'It cannot easily be shown that any innocent person suffered punishment, except when Vespasian himself was away and unaware of events -- or at least against his wishes and through his being misinformed.'

There are, however, some occasions when the following of the original word order puts the English under a little strain (Claud. 35.2):
motu ciuili cum eum Camillus, non dubitans etiam citra bellum posse terreri, contumeliosa et minaci et contumaci epistula cedere imperio iuberet uitamque otiosam in priuata re agere, dubitauit adhibitis principibus uiris an optemperaret.

'When Camillus was in rebellion against him and, having no doubt that he could intimidate Claudius without going to war, sent him an offensive, bullying, and insulting letter in which he ordered him to surrender the empire and lead a life of leisure as a private citizen, Claudius summoned the leading men of the state and debated as to whether he ought to go along with this.'[[2]]

A few other possible faults in the translation can be noted. The term pius (Tib. 17.2, Cal. 22.1) is almost untranslatable, but something like 'dutiful' would have been more appropriate than 'pious'. 'Swingeing' (for gravia, applied to Vespasian's taxes [Vesp. 16.1]) seems archaic. In Aug. 94.4 Augustus' birth is mentioned as having occurred 'ten months' later than a portent just described, but I presume that the phrase decimo mense implies that nine months had passed. In Claud. 21.6 '. . . when those who were to fight called out: 'Hail Emperor! Those who are about to die salute you', he replied: 'Or not.'' Edwards' note explains that 'not' refers to dying, but less ambiguous wording would have removed the need for an explanation. Her translation of the division in Cal. 22.1 reads: 'The story so far has been of Caligula the emperor, the rest must be of Caligula the monster.' Although in many ways this is admirably expressed, the quasi before de principe appears to have been ignored. Yet it seems important to take it into account: as can be inferred from the examples of Caligula's conduct up to that point, he has not so far emerged as an entirely commendable emperor. For some of the period before 27 BC reference is made to Augustus as 'Octavian' (Aug. 9-17). Technically this may be correct, but it could be confusing to a reader unfamiliar with the historical background. Although the name change is explained in the 'Chronology' and index of proper names (under 'Augustus'), and 'Octavius' appears in that index, the form 'Octavian' does not: a bit of searching may be required. Better, I think, to follow Suetonius' practice of referring to him as 'Augustus' throughout.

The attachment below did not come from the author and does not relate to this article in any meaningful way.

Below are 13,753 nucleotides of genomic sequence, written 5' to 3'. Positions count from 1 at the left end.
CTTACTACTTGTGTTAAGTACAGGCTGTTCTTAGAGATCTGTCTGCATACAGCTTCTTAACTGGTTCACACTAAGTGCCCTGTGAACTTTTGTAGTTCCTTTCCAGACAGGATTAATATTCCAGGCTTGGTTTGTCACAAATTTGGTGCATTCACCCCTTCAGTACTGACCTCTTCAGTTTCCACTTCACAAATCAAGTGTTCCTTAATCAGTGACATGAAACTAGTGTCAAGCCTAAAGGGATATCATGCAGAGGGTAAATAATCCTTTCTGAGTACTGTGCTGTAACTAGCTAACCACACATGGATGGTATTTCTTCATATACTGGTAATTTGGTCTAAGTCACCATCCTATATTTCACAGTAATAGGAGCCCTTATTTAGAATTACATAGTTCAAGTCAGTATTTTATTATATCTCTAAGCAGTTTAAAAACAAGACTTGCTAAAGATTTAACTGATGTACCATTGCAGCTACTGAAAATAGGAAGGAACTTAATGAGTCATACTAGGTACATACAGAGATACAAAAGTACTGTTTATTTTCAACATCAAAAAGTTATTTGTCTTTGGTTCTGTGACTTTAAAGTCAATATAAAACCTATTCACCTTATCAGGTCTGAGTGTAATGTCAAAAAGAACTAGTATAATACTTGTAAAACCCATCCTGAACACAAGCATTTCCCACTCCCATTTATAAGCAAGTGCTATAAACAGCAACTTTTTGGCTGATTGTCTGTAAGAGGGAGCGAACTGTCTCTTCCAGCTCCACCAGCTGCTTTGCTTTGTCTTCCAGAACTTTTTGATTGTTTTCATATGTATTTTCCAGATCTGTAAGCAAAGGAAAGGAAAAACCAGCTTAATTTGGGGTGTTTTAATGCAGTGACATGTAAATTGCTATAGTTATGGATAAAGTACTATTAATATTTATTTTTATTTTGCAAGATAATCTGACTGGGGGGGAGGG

For the most part background information is easy to find and clearly set out: in effect Edwards has provided a commentary. From this book alone much could be learnt about the events of the period and many aspects of Roman life. In addition to the sections just referred to, there is a family tree of the Julio-Claudians (p. 295), a glossary of terms (pp. 358-63), a diagram of Rome (p. xxxviii), and maps of Italy and the Roman Empire (pp. xxxix-xli). The introduction (pp. vii-xxx) focuses on Suetonius, including his role as a biographer, the structure of the Lives, his use of sources, his influence on subsequent ages and his style. In it the results of recent scholarship are interestingly and clearly presented, apart from a puzzling citation (Titus 10) offered as evidence that Suetonius might have been writing after AD 130 (p. viii). Since Edwards believes that the 'Lives of the Caesars need to be read against one another if we are to appreciate their nuances' (p. xix), many of her comments in the Explanatory Notes invite the reader to make such comparisons -- valuably so.